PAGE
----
Inflation forcing Americans into ‘rich’ tax category

Freedom Newspapers

You could avoid getting a heavy tax gouging next year.
Last Wednesday, the U.S. House of Representatives voted 333-89 for H.R. 4227, which would postpone by one year forcing 9 million more taxpayers to pay the alternative minimum tax.
“The force of inflation is pushing more middle-income households into the alternative minimum tax each year,” AP reported. “About 3 million individuals and families paid it this year.”
That’s because the alternative minimum tax is not indexed for inflation, as the regular income tax is. According to an analysis by the Brookings Institution, “By 2010, the AMT will affect 33 million taxpayers — about one-third of all tax returns — up from 1 million in 1999. This would make the AMT almost as common as the mortgage interest deduction is today.”
Currently, the law exempts $40,250 in income for individuals and $58,000 for couples from paying the tax. But unless H.R. 4227 is passed also by the Senate and signed by the president, next year the exemption levels will drop to $33,750 for individuals and $45,000 for couples.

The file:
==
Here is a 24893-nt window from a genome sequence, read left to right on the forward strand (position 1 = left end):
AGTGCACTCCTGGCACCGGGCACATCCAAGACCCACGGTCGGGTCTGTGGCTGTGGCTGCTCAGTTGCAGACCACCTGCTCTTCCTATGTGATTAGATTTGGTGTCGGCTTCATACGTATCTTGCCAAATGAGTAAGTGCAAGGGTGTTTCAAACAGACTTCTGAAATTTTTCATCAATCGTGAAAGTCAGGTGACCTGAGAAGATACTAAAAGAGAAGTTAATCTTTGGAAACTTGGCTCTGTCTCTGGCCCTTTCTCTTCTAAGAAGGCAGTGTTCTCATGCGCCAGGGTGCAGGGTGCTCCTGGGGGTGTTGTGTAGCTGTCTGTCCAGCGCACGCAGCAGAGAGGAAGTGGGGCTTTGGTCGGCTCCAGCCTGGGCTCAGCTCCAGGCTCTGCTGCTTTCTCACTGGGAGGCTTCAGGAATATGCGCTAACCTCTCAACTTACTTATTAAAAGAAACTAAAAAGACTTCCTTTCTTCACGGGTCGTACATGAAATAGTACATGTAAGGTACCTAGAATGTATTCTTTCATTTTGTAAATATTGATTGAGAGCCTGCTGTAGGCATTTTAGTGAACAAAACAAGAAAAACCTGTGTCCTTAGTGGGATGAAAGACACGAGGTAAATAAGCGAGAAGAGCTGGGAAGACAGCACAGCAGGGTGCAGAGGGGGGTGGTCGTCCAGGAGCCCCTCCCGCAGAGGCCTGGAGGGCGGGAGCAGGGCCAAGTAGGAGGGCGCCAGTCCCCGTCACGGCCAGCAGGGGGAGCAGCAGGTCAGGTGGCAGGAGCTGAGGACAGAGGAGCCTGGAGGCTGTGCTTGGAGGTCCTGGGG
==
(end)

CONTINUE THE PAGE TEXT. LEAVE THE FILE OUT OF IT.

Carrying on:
It’s pretty strange when an income of $33,750 makes you “rich.” But that’s the mess U.S. tax law has become.
In effect, our country has two tax systems: the regular income tax and the alternative minimum tax. The government forces you to pay the higher amount.
First imposed in 1970, the minimum tax is a relic of the anti-business, anti-wealth attitude too prevalent about 35 years ago when the top income tax rate was a hefty 70 percent (today it’s 35 percent), and those who used tax loopholes were considered tax “cheats” who had to be coerced to pay “their fair share.”
But three decades of inflation have pushed even those in the middle class into what, in the pre-inflation 1960s, were upper-income tax brackets.
Unless this one-year tax moratorium is passed, taxpayers will get hit with $17.8 billion in tax increases next year — just as the economy is recovering.
Ideally, the alternative minimum tax would be repealed entirely. But postponing it being imposed on 9 million more taxpayers is essential. The Senate should also pass H.R. 4227.